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May 15, 2019

BehindTheMedspeak: 6-lead ECG on your iPhone

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Mobile medicine is coming on fast.

$149 (phone not included).

[via 9to5Mac]

May 15, 2019 at 04:01 PM | Permalink | Comments (0)

Monarch "waterfall"

From Mashable: "Listen to the magical sound of millions of butterflies taking flight at once."

May 15, 2019 at 02:01 PM | Permalink | Comments (0)

Origins of Colors

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From Popular Science:

Most of the hues we look at these days come courtesy of 16,777,216 alphanumeric keys called Hex codes; tinting your technicolor digital life is as simple as copying a string of characters.

But the shades on this page ― and all your off-screen belongings ― come from resources we must conscript to create our chosen chroma.

Affixing color to an object (and making it stick) is tricky business.

For most of human history, we've derived dyes from nature: People cooked plants and animals until they produced the desired pigment, or mined precious minerals from subterranean seams and ground them into paints.

But even once we took to the lab to concoct new colors, some shades remained rarefied. This chart above shows a few of the commodities that tint our kaleidoscopic world ― and how long it took their popularity to fade. 

• Tyrian Purple

Phoenician and Roman emperors loved that this wine-colored dye didn't fade. But making just an ounce meant milking or crushing 250,000 Murex sea snails, which use their tinted mucus to protect eggs and sedate prey.

• Ultramarine

For more than a thousand years, a single region in Afghanistan was the only source of lapis lazuli, the blue rock we refine into ultramarine. Scarcity and a supposed resistance to fading made it as valuable as gold for millennia.

• Imperial Yellow

Only the Chinese emperor and his representatives were allowed this spiritually significant shade. With a simple wood-ash mordant―an oxide that affixes dyes to materials ― the golden foxglove-plant extract easily sticks to silk.

• Mummy

"Dead man’s head" was one part oil, one part amber resin, and too many parts Homo sapiens. It got its brown tint from the flesh, bones, and bandages of well-preserved Egyptian corpses. Fittingly, artists used it for skin tones.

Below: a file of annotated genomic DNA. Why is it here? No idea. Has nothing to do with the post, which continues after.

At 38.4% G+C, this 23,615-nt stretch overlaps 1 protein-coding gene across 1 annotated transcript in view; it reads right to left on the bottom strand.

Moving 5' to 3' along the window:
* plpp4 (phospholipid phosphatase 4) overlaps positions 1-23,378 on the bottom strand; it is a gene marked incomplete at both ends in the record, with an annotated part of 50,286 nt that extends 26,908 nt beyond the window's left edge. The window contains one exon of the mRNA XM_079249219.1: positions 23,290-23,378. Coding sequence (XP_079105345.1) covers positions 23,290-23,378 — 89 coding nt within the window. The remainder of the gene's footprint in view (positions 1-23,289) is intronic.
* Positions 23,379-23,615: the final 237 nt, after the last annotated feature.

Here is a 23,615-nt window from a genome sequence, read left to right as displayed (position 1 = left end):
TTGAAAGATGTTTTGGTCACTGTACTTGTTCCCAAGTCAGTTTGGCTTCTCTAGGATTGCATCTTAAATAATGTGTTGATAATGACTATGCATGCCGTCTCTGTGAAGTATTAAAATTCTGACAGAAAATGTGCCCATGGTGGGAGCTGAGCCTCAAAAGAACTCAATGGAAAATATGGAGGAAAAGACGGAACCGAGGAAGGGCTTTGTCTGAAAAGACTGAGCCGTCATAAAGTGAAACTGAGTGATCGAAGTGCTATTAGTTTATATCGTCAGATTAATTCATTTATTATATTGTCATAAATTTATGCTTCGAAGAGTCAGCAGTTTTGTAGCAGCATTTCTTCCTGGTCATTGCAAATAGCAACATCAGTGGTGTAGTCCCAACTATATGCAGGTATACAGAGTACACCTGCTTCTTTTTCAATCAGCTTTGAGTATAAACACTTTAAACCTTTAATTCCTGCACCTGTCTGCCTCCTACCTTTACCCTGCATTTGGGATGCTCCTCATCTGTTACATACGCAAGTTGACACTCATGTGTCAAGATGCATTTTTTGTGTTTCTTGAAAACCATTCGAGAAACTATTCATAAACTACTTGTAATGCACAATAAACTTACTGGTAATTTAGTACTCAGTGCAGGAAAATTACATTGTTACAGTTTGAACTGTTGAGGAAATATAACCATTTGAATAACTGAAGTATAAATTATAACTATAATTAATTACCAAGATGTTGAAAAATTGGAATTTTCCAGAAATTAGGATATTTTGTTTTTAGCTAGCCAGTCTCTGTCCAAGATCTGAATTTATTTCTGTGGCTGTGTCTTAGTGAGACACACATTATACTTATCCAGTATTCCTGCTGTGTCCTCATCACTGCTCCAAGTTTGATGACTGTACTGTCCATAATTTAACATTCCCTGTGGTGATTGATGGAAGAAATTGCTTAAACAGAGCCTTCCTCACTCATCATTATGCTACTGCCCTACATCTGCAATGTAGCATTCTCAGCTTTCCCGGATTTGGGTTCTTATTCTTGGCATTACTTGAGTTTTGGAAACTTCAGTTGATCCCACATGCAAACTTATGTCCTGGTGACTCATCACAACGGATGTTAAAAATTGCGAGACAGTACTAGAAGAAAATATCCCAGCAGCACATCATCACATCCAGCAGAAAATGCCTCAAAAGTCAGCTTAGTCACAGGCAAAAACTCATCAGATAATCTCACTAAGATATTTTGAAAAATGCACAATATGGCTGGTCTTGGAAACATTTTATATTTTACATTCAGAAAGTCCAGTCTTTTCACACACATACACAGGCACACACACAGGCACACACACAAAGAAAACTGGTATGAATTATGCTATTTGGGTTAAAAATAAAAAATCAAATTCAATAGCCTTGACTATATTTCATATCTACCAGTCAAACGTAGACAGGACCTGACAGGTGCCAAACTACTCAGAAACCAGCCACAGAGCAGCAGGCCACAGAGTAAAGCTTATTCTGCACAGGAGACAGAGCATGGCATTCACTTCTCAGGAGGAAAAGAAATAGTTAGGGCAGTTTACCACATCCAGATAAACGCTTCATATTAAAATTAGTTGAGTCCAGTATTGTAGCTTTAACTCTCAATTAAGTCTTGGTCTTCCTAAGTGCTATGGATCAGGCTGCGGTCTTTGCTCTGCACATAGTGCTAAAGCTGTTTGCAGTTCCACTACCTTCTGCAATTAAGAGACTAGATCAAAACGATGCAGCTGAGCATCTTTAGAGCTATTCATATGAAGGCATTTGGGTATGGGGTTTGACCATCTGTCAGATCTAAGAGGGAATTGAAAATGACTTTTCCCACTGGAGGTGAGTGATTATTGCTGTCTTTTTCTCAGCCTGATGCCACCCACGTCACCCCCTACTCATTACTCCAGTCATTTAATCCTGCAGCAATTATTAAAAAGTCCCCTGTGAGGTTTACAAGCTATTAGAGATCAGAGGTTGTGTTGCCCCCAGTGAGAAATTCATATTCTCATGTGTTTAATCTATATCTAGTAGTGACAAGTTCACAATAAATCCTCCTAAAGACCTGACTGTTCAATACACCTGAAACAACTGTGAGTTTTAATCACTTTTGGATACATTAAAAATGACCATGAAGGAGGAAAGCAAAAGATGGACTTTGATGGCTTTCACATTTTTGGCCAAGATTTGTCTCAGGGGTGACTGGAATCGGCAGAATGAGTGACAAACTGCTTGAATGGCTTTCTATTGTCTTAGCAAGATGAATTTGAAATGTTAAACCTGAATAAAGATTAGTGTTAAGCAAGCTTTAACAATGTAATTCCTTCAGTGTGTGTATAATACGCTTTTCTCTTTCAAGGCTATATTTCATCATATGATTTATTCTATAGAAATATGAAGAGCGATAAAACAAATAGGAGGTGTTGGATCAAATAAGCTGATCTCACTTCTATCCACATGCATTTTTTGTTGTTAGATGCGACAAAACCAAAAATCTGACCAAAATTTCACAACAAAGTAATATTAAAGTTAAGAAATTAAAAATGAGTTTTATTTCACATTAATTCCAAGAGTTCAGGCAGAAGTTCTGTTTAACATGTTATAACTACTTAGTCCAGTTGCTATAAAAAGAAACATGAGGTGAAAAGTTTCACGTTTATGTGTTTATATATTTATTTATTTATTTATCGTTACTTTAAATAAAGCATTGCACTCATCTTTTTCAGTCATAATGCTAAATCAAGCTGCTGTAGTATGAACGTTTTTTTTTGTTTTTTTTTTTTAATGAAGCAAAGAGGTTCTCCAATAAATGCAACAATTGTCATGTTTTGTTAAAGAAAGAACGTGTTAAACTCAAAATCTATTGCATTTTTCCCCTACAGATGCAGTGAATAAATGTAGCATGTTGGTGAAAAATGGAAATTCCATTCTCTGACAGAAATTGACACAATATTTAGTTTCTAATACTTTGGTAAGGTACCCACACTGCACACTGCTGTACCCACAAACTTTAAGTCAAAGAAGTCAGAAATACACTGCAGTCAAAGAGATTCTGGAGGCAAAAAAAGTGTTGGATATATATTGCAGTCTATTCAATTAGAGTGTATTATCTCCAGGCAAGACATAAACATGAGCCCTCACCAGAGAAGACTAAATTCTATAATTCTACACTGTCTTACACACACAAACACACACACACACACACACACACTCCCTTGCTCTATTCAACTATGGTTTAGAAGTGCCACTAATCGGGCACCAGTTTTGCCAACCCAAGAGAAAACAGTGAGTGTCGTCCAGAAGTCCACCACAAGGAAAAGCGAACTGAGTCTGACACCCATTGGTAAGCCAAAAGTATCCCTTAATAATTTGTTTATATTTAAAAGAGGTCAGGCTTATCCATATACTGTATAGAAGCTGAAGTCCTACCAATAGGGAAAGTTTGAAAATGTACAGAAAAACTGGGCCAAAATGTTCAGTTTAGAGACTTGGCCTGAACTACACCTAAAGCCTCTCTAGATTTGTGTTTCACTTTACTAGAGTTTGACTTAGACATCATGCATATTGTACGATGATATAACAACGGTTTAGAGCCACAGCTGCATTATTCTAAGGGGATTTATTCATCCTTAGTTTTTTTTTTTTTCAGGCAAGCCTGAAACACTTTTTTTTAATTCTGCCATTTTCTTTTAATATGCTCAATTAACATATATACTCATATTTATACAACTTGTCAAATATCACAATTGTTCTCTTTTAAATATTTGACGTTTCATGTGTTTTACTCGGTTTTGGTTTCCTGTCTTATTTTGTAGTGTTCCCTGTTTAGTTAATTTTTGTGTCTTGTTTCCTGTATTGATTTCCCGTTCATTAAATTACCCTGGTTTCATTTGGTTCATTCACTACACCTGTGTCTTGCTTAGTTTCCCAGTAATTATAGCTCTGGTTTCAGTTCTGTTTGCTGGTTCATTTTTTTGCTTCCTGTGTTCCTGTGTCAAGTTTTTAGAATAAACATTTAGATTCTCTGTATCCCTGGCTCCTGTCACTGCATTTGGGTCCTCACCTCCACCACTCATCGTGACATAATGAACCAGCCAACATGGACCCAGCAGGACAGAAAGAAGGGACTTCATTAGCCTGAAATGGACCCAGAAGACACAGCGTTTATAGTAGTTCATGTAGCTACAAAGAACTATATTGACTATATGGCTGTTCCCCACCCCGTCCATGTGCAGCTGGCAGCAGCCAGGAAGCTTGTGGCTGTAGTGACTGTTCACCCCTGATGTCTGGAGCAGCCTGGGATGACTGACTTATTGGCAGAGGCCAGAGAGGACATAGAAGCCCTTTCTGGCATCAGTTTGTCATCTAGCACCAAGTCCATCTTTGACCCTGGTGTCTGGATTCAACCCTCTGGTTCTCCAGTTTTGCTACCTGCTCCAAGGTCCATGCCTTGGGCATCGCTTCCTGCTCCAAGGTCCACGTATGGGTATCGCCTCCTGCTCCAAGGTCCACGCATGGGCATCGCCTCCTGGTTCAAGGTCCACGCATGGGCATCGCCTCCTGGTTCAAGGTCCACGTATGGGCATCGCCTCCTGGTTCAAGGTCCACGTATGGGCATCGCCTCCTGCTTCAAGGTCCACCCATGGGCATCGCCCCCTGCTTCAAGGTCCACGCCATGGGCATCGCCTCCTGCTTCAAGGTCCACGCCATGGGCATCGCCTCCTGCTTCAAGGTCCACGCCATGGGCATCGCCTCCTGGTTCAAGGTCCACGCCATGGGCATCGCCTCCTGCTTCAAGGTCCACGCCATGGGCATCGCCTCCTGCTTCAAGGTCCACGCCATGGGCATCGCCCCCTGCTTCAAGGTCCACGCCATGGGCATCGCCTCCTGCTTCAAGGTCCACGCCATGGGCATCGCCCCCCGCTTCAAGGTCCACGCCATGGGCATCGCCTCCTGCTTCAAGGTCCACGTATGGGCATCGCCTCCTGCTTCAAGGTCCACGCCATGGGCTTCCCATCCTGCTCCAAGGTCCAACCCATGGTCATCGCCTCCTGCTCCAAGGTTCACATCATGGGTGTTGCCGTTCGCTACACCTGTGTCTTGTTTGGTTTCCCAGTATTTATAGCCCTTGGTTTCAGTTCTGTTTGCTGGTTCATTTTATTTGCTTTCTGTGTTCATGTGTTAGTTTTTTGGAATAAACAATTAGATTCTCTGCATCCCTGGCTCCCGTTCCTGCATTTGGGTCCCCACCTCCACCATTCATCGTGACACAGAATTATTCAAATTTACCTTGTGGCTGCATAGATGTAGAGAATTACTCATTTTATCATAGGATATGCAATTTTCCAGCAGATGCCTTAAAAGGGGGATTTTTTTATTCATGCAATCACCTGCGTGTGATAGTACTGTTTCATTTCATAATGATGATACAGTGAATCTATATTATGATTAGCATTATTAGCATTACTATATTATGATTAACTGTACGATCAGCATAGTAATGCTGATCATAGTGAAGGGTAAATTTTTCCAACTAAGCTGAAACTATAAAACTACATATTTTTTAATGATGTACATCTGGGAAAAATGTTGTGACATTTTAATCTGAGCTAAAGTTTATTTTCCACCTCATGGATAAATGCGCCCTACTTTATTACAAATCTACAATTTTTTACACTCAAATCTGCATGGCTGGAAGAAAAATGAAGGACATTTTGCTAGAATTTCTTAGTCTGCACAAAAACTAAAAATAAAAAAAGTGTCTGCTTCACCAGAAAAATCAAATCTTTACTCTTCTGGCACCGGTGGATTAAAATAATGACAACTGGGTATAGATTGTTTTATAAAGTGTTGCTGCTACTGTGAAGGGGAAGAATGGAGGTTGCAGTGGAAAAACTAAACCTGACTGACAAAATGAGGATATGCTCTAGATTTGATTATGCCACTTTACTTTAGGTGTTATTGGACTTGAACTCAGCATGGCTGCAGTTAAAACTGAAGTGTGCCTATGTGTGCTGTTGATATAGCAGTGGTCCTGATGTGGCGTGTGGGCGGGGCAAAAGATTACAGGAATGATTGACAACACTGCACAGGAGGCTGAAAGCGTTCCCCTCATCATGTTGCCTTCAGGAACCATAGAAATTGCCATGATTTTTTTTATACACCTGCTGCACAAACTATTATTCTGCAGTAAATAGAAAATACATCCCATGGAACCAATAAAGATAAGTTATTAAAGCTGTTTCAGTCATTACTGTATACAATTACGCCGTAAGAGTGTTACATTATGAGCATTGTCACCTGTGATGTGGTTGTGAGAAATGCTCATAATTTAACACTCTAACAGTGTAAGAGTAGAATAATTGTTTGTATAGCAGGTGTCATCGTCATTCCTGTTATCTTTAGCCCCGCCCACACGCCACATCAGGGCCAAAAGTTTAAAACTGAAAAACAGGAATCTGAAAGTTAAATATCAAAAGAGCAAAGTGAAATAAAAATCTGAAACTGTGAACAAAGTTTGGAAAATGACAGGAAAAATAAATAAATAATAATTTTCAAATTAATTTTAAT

• Scheele's Green

While Carl Wilhelm Scheele worried his lab-derived copper arsenite tincture might be toxic, it was also bright and stable. Companies used it on everything from wallpaper to dresses ― until (and, in some cases, after) people started dying.

• Perkin's Mauve

Chemist William Perkin accidentally invented his eponymous purple while trying to synthesize the malaria treatment quinine from coal tar in 1856. Victorians adored it, but what we call "mauve" today is a more demure shade.

May 15, 2019 at 12:01 PM | Permalink | Comments (1)

Photography from 30 miles away


Astonishing progress by Chinese scientists.

The original article is here.


More on this rapidly advancing field here.

How long till phones incorporate this tech?

More likely it'll be built into VR/AR eyewear circa 2025.

May 15, 2019 at 10:01 AM | Permalink | Comments (0)

Keisodo Soil Diatomaceous Earth Dish Draining Board


Got that?

From the website:



The  Keisodo Soil Diatomaceous Earth Dish Draining Board uses the natural properties of diatomite (diatomaceous earth) to help your dishes and tableware dry faster.

The board has an organic texture that will fit in with almost any kitchen setting.

Place your plates, cups, glasses, and other items on the board after washing them, and let the mat absorb the water that runs off.


Features and Details:

• Medium: 14" x 11" x 0.3"; 1.6 lbs

• Large: 21" x 11" x 0.3"; 2.5 lbs

• Made in Japan



$82 (dishes etc. not included).

May 15, 2019 at 08:01 AM | Permalink | Comments (1)

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